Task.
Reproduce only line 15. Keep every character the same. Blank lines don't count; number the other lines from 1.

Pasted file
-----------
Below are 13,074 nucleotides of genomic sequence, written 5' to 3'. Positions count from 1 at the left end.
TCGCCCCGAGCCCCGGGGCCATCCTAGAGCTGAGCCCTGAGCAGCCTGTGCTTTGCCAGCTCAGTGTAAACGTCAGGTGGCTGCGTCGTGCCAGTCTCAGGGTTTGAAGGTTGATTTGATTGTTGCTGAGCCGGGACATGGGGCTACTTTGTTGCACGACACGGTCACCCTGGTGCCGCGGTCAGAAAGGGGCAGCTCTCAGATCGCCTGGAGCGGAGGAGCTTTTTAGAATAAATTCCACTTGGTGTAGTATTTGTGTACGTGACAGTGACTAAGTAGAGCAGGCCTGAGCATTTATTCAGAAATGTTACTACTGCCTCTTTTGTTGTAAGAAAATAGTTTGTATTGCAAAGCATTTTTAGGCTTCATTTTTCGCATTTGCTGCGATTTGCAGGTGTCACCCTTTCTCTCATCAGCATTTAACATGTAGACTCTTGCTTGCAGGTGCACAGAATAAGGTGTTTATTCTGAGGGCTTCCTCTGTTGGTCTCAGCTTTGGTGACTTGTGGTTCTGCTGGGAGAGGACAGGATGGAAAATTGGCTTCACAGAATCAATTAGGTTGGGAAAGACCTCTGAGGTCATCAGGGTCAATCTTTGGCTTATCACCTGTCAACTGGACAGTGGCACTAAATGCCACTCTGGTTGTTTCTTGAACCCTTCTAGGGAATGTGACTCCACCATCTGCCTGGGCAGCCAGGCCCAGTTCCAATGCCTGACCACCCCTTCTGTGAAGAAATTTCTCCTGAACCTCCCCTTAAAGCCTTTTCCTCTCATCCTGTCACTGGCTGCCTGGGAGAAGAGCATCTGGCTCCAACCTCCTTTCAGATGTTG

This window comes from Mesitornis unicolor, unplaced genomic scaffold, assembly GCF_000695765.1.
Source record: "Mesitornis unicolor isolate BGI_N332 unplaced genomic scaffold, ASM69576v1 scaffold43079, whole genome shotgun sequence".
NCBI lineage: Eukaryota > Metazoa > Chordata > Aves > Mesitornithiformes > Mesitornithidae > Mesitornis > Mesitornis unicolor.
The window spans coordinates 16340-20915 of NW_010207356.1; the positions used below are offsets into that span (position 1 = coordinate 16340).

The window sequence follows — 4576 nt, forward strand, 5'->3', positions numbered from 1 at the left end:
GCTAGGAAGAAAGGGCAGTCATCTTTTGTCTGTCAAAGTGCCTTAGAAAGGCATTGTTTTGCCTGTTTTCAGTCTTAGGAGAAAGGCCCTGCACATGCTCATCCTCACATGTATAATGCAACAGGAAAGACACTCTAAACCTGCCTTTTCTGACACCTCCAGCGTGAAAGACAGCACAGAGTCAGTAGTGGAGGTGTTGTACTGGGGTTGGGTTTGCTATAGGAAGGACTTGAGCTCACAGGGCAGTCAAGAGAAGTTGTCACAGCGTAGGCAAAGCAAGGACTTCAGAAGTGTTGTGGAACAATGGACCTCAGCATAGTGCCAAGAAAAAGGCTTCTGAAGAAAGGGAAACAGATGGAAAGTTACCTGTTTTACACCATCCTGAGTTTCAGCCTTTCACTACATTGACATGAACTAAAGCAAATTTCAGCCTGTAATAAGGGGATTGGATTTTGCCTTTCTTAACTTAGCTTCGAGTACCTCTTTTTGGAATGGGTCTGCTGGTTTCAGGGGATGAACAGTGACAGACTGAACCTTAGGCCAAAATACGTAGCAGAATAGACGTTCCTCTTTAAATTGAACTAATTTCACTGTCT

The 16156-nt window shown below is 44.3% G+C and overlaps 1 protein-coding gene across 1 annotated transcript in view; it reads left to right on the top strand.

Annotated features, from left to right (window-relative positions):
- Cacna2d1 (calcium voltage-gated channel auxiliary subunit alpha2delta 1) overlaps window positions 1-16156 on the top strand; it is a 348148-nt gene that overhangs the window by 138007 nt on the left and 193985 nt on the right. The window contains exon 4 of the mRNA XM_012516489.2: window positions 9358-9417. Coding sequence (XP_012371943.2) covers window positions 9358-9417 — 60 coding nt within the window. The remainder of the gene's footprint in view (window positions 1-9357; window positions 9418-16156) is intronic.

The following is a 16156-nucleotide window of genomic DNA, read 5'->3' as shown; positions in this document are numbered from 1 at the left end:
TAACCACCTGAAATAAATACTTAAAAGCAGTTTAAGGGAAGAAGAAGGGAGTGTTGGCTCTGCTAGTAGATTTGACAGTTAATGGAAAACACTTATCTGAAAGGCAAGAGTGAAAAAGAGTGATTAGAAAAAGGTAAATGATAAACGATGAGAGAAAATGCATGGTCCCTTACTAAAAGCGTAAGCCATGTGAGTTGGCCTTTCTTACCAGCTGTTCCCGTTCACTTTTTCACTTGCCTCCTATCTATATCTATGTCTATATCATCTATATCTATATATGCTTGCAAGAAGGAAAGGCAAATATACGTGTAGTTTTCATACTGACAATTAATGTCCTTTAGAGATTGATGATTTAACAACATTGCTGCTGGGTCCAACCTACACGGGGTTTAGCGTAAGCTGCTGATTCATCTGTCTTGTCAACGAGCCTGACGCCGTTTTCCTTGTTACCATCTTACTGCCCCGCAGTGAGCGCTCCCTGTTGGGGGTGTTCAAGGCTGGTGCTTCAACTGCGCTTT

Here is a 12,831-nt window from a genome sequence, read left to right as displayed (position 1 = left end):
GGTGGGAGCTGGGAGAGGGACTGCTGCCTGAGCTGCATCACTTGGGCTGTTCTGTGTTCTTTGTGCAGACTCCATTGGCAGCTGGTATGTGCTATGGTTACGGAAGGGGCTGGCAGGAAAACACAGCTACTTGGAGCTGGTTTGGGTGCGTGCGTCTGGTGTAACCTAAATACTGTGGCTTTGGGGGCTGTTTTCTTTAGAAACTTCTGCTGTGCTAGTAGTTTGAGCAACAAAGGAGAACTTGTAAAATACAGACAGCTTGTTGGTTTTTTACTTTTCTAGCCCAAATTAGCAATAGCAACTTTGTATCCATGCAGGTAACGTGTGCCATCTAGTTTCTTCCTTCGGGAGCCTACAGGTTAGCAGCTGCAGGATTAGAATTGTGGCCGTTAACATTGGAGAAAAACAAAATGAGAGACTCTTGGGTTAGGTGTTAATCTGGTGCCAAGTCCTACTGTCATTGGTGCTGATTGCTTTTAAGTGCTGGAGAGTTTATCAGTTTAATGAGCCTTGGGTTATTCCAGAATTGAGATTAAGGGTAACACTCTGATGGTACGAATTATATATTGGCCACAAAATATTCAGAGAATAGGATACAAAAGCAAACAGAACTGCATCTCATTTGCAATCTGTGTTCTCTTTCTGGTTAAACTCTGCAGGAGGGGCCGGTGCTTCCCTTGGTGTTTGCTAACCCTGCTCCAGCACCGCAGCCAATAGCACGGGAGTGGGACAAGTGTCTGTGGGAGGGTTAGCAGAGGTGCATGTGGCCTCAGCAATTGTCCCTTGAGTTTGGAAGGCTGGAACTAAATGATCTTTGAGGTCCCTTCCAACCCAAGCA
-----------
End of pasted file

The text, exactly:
GGTGGGAGCTGGGAGAGGGACTGCTGCCTGAGCTGCATCACTTGGGCTGTTCTGTGTTCTTTGTGCAGACTCCATTGGCAGCTGGTATGTGCTATGGTTACGGAAGGGGCTGGCAGGAAAACACAGCTACTTGGAGCTGGTTTGGGTGCGTGCGTCTGGTGTAACCTAAATACTGTGGCTTTGGGGGCTGTTTTCTTTAGAAACTTCTGCTGTGCTAGTAGTTTGAGCAACAAAGGAGAACTTGTAAAATACAGACAGCTTGTTGGTTTTTTACTTTTCTAGCCCAAATTAGCAATAGCAACTTTGTATCCATGCAGGTAACGTGTGCCATCTAGTTTCTTCCTTCGGGAGCCTACAGGTTAGCAGCTGCAGGATTAGAATTGTGGCCGTTAACATTGGAGAAAAACAAAATGAGAGACTCTTGGGTTAGGTGTTAATCTGGTGCCAAGTCCTACTGTCATTGGTGCTGATTGCTTTTAAGTGCTGGAGAGTTTATCAGTTTAATGAGCCTTGGGTTATTCCAGAATTGAGATTAAGGGTAACACTCTGATGGTACGAATTATATATTGGCCACAAAATATTCAGAGAATAGGATACAAAAGCAAACAGAACTGCATCTCATTTGCAATCTGTGTTCTCTTTCTGGTTAAACTCTGCAGGAGGGGCCGGTGCTTCCCTTGGTGTTTGCTAACCCTGCTCCAGCACCGCAGCCAATAGCACGGGAGTGGGACAAGTGTCTGTGGGAGGGTTAGCAGAGGTGCATGTGGCCTCAGCAATTGTCCCTTGAGTTTGGAAGGCTGGAACTAAATGATCTTTGAGGTCCCTTCCAACCCAAGCA